Although most of us spend time meetings – virtual or live, small or large – they aren’t always inclusive spaces. In fact, they can sometimes be really exclusive, and that exclusivity can not just influence decisions and outcomes but also negatively impact motivation and team morale. Meetings can be impacted by a hierarchy of sorts. At the top are those who clearly feel included because they tend to be more heard, valued and influential while those at the bottom tend to have less impact and often feel less included in the discussion.
A range of factors might impact who feels included and who doesn’t. These factors could include front of mind DEI (diversity, equity and inclusion) elements like race, cultural background and gender, but other qualities like age, academic background and introversion/extroversion level can also impact whether someone feels included and valued. Yet if you’re intentional, there are clear strategies that leaders or any meeting participant can use to make meetings more inclusive.
One small way to help everyone build stronger relationships and encourage inclusivity is by incorporating tiny relationship building elements into standard agenda items, like introductions. Instead of asking each person to just share their name and title, ask them to also share an interesting fact that might reveal unexpected areas of commonality or connection. Consider questions like these:
- What was your first paid job?
- What is something on your bucket list?
- What is your proudest personal achievement?
- What was the first record you bought?
Encourage a balanced input
Too many meetings are dominated by the loudest, most extroverted voices in the room, but unfortunately just because someone is loud doesn’t mean that their perspective is shared by others. This is a key reason why it’s important to use practical techniques to encourage more balanced participation. One great way to do just that is to avoid the reflexive impulse to allow free-for-all discussion on all topics and instead selectively use a more round robin style process to ensure everyone is heard. With this process the facilitator would go “around the table” (either literally or virtually) asking each person to offer brief feedback on the topic at hand.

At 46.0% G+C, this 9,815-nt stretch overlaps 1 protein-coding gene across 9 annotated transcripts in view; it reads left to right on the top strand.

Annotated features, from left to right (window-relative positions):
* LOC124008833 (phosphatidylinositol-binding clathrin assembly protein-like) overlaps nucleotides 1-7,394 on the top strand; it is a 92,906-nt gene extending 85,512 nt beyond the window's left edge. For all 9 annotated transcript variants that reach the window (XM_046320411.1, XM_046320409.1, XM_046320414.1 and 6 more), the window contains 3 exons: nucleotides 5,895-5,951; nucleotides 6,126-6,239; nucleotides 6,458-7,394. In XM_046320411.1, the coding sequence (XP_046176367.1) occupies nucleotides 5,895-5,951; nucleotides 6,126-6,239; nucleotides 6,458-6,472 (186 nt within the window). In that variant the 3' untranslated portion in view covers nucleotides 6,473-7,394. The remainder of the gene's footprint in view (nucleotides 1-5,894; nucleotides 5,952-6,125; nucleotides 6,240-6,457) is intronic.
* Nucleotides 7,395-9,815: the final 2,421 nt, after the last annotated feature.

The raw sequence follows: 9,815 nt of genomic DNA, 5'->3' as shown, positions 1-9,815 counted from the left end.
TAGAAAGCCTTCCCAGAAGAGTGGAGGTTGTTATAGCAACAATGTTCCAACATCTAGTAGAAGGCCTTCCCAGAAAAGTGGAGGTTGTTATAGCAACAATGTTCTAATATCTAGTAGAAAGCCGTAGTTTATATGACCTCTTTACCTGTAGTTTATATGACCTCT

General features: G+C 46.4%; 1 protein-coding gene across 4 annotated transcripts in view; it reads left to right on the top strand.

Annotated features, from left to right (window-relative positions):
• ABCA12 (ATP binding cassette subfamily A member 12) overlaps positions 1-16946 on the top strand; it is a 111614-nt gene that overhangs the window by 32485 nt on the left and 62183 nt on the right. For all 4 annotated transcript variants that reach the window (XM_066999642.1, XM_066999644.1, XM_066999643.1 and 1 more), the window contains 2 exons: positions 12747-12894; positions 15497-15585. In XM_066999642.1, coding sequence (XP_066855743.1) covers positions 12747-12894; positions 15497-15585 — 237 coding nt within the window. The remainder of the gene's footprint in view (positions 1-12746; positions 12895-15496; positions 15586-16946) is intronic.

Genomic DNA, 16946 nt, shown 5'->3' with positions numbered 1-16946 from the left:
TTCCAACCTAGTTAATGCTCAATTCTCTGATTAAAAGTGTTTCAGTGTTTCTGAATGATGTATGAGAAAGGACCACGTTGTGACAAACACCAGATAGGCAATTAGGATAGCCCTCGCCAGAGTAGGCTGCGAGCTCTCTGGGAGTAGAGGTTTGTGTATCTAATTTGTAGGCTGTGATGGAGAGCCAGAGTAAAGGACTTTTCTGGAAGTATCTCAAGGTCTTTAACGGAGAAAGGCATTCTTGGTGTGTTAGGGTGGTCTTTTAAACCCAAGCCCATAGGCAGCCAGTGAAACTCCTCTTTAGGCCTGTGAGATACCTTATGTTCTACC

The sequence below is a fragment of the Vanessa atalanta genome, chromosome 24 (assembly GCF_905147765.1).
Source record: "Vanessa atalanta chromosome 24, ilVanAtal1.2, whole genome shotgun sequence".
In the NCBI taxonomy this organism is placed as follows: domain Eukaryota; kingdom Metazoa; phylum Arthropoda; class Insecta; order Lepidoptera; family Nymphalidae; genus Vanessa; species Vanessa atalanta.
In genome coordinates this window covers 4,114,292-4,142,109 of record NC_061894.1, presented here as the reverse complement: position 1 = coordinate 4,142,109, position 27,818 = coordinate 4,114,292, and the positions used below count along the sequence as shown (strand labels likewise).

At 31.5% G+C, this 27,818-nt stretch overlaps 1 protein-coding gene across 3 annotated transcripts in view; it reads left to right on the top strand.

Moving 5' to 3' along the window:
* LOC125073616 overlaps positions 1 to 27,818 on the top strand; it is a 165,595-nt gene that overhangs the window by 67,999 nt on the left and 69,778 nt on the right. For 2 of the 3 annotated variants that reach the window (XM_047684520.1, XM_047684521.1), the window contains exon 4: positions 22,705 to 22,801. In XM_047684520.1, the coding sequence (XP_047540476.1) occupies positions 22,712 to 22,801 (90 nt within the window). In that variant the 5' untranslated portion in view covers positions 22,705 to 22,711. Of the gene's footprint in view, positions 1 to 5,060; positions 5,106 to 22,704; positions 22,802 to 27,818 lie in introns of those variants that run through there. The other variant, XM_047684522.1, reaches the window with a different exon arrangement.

Ask participants to document ideas before sharing
This is another simple technique that can create a more level playing field for meeting contributions. Before discussing an important topic, ask each attendee to simply write down their points. For example, if the meeting goal is to identify ways to improve customer satisfaction, give each participant Post-it notes and ask them to write down their top 2-3 ideas (or if the meeting is virtual, ask them to write it in the chat). This only takes a couple minutes, but it provides a way for everyone to contribute equally. It also creates a space for participants to form their own, independent ideas without being impacted by others’ views. Once participants have documented their own ideas, each person can share one of their ideas verbally.
One way to build team cohesion and inclusiveness is by encouraging meeting participants to acknowledge others’ ideas. While quieter participants may not speak as much, they may have great ideas, and they should be acknowledged. While those who dominate discussions receive a type of validation through the process of contributing and being heard, this practice recognises quality of contribution as well by encouraging acknowledgement of the most interesting and innovative ideas. Indeed, peer recognition can be a powerful way to not just reward contributions real time but also provide the foundations for relationship building within the team.